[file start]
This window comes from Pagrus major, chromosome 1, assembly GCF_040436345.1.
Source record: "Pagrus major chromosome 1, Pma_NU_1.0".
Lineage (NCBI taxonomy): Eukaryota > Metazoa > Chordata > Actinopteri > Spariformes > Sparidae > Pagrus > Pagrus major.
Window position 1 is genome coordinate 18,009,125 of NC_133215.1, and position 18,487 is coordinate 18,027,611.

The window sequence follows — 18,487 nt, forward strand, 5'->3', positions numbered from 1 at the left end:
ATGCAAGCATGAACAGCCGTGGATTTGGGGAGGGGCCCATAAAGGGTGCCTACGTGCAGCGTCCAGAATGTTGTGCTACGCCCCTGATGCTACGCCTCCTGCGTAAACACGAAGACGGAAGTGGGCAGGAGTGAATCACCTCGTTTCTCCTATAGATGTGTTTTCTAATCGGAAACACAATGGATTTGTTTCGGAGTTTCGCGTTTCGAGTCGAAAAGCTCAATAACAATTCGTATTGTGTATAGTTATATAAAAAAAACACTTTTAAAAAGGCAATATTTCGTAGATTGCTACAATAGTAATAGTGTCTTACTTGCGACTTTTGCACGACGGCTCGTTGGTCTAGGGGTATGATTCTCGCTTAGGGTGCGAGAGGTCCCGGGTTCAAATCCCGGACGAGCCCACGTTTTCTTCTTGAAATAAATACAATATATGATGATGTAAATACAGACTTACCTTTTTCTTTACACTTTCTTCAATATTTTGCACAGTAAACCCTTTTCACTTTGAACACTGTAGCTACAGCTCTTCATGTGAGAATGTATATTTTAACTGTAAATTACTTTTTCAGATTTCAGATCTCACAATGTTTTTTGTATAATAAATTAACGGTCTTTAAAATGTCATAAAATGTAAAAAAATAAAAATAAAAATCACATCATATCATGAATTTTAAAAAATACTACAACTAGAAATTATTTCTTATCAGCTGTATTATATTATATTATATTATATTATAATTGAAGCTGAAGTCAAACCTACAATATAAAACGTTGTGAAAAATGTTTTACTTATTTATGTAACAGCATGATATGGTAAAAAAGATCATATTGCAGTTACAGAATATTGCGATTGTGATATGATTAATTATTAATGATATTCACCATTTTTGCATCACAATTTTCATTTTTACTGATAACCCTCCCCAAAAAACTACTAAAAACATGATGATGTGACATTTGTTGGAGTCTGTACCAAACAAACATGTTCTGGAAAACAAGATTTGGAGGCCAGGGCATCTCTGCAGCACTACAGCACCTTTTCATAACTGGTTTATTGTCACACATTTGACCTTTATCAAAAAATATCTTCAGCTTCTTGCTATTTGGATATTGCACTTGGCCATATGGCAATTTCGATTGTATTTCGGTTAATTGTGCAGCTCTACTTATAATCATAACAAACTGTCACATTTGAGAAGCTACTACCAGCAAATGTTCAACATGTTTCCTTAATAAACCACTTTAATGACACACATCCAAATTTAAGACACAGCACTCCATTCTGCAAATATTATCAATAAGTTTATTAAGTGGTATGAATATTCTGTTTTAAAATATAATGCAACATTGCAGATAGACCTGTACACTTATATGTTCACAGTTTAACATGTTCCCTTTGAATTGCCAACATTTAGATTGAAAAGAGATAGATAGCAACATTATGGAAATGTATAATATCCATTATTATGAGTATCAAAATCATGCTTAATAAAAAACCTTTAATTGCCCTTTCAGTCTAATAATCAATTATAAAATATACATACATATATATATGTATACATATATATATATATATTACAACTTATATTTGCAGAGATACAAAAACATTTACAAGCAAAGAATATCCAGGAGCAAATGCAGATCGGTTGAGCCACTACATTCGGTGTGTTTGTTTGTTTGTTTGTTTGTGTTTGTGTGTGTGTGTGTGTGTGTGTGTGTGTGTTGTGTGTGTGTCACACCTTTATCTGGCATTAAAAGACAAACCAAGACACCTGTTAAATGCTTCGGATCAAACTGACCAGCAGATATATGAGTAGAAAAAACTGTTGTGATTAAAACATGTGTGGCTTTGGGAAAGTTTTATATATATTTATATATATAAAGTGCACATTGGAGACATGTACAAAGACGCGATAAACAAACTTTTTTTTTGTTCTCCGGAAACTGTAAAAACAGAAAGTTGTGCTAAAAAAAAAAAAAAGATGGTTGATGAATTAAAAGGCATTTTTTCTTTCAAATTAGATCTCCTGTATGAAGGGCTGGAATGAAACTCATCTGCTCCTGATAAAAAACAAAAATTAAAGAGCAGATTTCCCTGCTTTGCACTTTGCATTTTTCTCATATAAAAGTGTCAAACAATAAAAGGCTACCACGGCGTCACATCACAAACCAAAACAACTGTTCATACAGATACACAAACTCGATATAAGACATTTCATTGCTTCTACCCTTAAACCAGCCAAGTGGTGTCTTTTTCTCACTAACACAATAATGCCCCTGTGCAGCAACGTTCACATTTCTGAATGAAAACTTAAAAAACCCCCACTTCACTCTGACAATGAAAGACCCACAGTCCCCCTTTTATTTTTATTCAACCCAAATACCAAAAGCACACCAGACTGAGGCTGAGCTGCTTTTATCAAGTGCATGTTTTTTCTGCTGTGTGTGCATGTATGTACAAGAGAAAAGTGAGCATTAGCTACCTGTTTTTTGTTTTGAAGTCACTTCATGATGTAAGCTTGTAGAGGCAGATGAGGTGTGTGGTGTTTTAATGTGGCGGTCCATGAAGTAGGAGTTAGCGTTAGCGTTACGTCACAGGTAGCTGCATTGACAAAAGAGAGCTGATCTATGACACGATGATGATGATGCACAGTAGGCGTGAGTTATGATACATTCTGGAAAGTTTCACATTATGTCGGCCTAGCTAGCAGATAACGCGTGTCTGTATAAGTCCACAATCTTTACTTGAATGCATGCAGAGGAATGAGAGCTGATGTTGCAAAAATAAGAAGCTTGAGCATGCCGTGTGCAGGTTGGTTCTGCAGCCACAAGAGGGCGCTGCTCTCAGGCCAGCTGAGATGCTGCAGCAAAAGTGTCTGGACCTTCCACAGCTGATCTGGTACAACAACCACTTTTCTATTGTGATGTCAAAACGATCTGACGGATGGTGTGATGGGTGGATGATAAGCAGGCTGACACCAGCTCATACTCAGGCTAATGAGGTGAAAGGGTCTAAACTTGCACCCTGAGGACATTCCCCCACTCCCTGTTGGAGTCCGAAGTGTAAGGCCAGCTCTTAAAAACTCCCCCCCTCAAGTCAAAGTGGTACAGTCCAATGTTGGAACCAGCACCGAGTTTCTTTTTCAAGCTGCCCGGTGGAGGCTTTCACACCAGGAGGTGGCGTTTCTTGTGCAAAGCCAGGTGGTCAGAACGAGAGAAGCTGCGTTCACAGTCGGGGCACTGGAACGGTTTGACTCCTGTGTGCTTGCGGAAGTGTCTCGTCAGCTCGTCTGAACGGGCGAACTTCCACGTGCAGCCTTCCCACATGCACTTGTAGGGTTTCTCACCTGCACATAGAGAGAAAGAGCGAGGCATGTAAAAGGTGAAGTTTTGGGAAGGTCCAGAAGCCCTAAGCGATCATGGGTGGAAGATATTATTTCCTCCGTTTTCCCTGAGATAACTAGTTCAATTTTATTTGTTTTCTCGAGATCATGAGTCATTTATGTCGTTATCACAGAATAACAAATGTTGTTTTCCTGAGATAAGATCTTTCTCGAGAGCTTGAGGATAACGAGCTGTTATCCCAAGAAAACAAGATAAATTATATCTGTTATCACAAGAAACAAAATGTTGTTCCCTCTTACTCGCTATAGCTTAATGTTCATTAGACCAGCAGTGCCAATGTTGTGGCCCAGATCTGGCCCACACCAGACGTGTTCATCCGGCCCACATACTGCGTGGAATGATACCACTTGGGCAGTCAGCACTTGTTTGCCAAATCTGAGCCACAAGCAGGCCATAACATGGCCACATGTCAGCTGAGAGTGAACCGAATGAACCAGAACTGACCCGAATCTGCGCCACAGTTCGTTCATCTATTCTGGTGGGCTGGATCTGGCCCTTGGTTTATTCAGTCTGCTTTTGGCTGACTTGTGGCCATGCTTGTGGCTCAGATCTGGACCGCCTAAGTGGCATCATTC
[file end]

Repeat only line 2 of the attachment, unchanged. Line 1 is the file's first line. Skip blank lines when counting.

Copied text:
Source record: "Pagrus major chromosome 1, Pma_NU_1.0".